Vehicles powered by a conventional fossil fuel or biofuel based ICE, the energy storage system is of crucial importance for electric vehicles (EVs).
Two major options exist:
one is the storage of electrical energy using batteries,
the other one is the storage of energy in form of hydrogen.
The development of such EV concepts has a very long tradition at General Motors (GM) and Opel, regardless whether fuel cell electric vehicles (FCEVs), pure battery electric vehicles (BEVs), or hybrid variants are concerned. For instance, the world’s first fuel cellEV, the GM Electrovan of 1966 was developed and designed by GM. Over the course of the late 1990s, this technology was revived and reintroduced within the framework of a large-scale development program. These efforts lead to the development of the current GM HydroGen4 fuel cell car, a mid-sized crossover vehicle based on the Chevrolet Equinox.
During the 1990s, a large development effort on pure BEVs started.
The depletion of the fossil resources and the climatic change caused by CO2 emissions have made the development of zero-emission vehicles very important in the last few years.
There are around 900 million vehicles worldwide are on the roads today.
About 96% of the fuel used for propulsion purposes is thereby produced from fossil sources of energy.
There are estimates for the year 2020 that the number mentioned above will increase to approximately 1.1 billion vehicles,
This will inevitably have consequences for global crude oil demand and for the worldwide CO2 emissions.
Since an increase in demand of oil and CO2 production proportional to the projected number of vehicles is not sustainable for financial, ecological, and political reasons, every implementation strategy must aim at the replacement of fossil fuels as a source of energy for automotive applications.
We need to urgently head towards using zero-emission vehicles using an electric powertrain system based on hydrogen fuel cells or purely battery electric systems that are fully competitive with ICE vehicles.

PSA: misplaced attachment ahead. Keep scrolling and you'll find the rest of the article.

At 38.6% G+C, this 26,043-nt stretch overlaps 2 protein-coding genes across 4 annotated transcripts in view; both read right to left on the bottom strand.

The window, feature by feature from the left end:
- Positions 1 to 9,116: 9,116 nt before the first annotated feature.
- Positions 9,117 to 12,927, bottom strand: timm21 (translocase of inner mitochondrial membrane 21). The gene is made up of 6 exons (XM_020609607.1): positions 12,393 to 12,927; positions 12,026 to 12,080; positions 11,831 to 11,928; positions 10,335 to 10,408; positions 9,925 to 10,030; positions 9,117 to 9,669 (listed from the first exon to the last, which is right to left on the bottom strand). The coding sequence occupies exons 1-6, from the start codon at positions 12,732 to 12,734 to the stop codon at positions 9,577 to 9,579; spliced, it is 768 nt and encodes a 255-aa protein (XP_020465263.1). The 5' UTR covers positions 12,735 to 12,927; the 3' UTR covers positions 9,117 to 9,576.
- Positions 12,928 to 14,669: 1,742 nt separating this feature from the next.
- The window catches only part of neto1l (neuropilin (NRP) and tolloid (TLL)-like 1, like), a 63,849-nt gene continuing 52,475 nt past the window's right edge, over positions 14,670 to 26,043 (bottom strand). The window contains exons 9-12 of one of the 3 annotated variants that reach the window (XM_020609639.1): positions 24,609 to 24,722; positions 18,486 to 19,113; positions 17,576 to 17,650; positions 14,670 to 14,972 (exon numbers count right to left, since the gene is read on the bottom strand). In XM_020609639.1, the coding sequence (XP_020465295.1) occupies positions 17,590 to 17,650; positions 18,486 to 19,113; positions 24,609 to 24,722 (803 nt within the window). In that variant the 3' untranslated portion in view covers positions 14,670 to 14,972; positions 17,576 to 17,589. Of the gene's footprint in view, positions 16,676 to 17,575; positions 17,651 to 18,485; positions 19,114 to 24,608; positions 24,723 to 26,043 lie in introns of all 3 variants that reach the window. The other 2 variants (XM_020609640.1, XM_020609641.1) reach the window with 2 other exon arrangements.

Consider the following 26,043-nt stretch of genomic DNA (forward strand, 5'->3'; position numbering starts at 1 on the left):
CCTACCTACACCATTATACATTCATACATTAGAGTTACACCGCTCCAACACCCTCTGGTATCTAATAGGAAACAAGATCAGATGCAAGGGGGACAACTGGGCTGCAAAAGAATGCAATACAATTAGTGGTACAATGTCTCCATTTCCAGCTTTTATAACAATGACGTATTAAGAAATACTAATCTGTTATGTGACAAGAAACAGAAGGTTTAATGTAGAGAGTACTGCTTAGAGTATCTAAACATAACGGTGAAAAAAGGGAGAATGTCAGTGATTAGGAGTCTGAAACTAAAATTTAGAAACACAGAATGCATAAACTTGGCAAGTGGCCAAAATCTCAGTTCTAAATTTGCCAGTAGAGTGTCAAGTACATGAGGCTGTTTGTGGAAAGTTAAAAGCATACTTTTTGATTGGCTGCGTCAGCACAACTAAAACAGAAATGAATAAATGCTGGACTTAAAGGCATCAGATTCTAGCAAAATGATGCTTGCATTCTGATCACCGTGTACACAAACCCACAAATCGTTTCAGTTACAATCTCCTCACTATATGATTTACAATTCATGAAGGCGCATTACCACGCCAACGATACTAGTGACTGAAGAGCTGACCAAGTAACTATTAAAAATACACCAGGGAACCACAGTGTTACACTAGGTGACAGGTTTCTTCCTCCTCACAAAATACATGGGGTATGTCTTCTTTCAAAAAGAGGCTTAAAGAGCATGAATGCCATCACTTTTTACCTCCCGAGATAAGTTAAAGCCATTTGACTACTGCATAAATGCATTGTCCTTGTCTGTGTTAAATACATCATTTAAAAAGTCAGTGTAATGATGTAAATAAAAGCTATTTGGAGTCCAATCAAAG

A vehicle with a range of 500 km, using diesel technology, a tank system that weighs approximately 45 kg and requires a volume of just less than 50 l is needed.
A similar zero-emission vehicle on hydrogen weighs about 125 kg
The energy storage gets even heavier if a future highly advanced lithium-ion (Li-ion) battery system (usable system energy density: 120 Wh/kg; current technology is closer to 85 Wh/kg)
The weight of the energy storage system would be just below one metric ton to provide a range of 500 km (at current technology levels).
A hydrogen tank can be refilled completely within 3–5 min, very similar to a conventional diesel tank.
Recharging a battery can take 15 minutes to overnight.
A hydrogen tank system for a vehicle range of 500 km could be manufactured for approximately US$ 3,000 a comparable 100 kWh battery would cost approximately US$ 50,000.
It would be sensible to develop and use a BEV for a driving and duty cycle for which a smaller battery and a lower range is sufficient and viable.
EV charging infrastructure is getting better, but with constant reports of lack of service to charge points and not enough, users are not confident of being able to get from a to b.
To set up a enough filling station infrastructure, for example, 9,000 charging stations need to be built.
On the UK motorways connecting these large cities and town, a filling station would have to be installed every 25 miles.
This highway network would correspond to 2,000 additional stations.
Such a comprehensive filling station network could serve about 1 million electric vehicles.
Similar to today’s petrol/diesal infrastructure, an electric charging station would be able to serve hundreds of vehicles per day, since just 15 minutes are needed to refill a car.
Battery technology and electric grid stability reasons would need to be considered to impement this, possibly installing large batteries at each station.
EVs, there will need to be a strong interdependency between two normally distinct activities, namely “parking” and “re-fueling.” Changing the way we work will be key to taking this on.